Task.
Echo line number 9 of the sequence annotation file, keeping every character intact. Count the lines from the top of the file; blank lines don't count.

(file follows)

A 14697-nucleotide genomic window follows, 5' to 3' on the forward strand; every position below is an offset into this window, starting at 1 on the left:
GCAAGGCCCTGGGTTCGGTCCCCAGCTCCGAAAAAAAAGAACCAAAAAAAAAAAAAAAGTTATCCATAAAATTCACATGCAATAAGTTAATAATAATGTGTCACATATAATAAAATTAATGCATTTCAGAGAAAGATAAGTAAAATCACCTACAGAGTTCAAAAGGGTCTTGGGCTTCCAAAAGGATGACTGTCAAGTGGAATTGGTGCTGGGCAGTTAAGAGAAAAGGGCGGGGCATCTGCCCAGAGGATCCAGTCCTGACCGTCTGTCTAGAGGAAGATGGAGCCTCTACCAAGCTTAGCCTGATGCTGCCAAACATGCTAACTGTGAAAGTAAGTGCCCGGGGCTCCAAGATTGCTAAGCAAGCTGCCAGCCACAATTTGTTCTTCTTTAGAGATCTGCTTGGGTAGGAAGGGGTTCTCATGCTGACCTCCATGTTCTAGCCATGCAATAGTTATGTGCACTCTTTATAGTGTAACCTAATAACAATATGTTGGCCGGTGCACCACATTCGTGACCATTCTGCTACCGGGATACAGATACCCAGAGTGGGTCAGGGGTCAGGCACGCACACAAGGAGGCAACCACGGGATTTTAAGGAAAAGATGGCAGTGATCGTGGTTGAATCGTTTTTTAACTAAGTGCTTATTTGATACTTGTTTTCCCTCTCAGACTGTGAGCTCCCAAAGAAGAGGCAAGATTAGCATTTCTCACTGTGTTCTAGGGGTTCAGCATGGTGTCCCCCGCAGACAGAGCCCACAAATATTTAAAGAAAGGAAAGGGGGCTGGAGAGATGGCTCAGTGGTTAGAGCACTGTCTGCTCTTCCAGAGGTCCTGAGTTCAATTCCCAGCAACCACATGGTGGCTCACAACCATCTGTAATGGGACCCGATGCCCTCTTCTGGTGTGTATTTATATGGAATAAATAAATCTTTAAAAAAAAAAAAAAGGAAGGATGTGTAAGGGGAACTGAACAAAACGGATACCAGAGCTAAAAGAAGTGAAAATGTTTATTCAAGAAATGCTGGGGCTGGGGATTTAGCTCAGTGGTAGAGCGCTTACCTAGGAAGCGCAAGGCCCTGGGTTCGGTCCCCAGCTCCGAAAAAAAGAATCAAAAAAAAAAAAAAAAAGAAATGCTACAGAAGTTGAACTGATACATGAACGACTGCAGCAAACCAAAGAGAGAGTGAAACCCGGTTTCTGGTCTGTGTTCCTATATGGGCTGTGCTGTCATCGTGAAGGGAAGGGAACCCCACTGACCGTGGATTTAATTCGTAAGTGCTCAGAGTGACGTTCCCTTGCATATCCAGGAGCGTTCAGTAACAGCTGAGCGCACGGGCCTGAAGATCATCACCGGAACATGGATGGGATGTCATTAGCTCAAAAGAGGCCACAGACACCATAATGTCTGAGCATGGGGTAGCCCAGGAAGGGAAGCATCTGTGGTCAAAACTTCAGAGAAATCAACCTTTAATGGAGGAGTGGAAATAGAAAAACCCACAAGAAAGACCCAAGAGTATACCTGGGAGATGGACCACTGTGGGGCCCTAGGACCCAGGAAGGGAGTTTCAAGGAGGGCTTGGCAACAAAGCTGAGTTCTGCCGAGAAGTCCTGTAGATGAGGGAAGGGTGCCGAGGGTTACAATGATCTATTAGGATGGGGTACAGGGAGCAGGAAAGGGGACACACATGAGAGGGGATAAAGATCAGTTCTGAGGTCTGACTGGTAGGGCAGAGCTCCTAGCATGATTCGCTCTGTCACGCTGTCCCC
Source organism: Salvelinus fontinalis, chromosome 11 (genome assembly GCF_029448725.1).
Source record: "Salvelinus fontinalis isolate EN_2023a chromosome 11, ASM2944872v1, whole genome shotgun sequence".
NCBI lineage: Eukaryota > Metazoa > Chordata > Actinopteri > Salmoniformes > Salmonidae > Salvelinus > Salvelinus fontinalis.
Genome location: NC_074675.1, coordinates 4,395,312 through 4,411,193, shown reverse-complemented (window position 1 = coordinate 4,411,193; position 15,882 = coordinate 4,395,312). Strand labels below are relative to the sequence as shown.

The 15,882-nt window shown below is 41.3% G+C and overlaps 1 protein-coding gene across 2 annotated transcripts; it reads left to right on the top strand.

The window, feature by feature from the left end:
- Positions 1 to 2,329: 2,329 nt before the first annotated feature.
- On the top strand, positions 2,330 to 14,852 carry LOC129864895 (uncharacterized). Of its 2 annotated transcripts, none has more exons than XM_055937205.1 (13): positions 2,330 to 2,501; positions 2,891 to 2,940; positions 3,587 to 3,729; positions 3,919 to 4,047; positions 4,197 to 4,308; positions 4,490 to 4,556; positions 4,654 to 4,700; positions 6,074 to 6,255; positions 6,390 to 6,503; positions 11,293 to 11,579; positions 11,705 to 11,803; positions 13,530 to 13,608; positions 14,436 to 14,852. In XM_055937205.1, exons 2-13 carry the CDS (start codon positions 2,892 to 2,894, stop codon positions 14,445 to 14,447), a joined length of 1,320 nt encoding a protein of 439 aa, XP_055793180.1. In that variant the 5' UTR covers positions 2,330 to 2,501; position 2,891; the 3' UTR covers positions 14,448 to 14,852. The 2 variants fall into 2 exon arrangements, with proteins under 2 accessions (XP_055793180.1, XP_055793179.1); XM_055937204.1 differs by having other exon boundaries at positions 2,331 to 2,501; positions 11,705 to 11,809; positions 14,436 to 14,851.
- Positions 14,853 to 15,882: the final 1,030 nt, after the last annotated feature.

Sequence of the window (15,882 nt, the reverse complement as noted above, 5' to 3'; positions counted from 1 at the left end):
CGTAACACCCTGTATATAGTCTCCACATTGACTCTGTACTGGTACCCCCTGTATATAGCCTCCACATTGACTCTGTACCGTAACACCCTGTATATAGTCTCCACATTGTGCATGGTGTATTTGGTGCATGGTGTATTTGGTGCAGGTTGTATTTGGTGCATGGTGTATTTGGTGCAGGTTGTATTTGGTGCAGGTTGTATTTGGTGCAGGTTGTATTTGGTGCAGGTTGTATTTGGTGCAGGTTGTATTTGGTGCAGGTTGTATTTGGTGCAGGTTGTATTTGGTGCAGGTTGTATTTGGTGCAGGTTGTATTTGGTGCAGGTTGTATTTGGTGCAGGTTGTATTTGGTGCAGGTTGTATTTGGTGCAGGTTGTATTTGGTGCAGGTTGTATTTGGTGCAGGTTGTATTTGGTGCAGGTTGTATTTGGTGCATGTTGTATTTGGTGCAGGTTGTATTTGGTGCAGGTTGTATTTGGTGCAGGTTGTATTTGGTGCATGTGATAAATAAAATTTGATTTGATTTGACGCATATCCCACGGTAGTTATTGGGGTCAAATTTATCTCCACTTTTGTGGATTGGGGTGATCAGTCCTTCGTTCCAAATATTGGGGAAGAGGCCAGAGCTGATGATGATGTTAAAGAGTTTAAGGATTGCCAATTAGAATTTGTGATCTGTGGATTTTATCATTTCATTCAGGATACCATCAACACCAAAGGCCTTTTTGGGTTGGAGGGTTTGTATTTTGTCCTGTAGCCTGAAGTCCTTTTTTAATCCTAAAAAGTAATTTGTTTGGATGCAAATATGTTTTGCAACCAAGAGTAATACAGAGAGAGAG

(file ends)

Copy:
- Positions 1 to 2,329: 2,329 nt before the first annotated feature.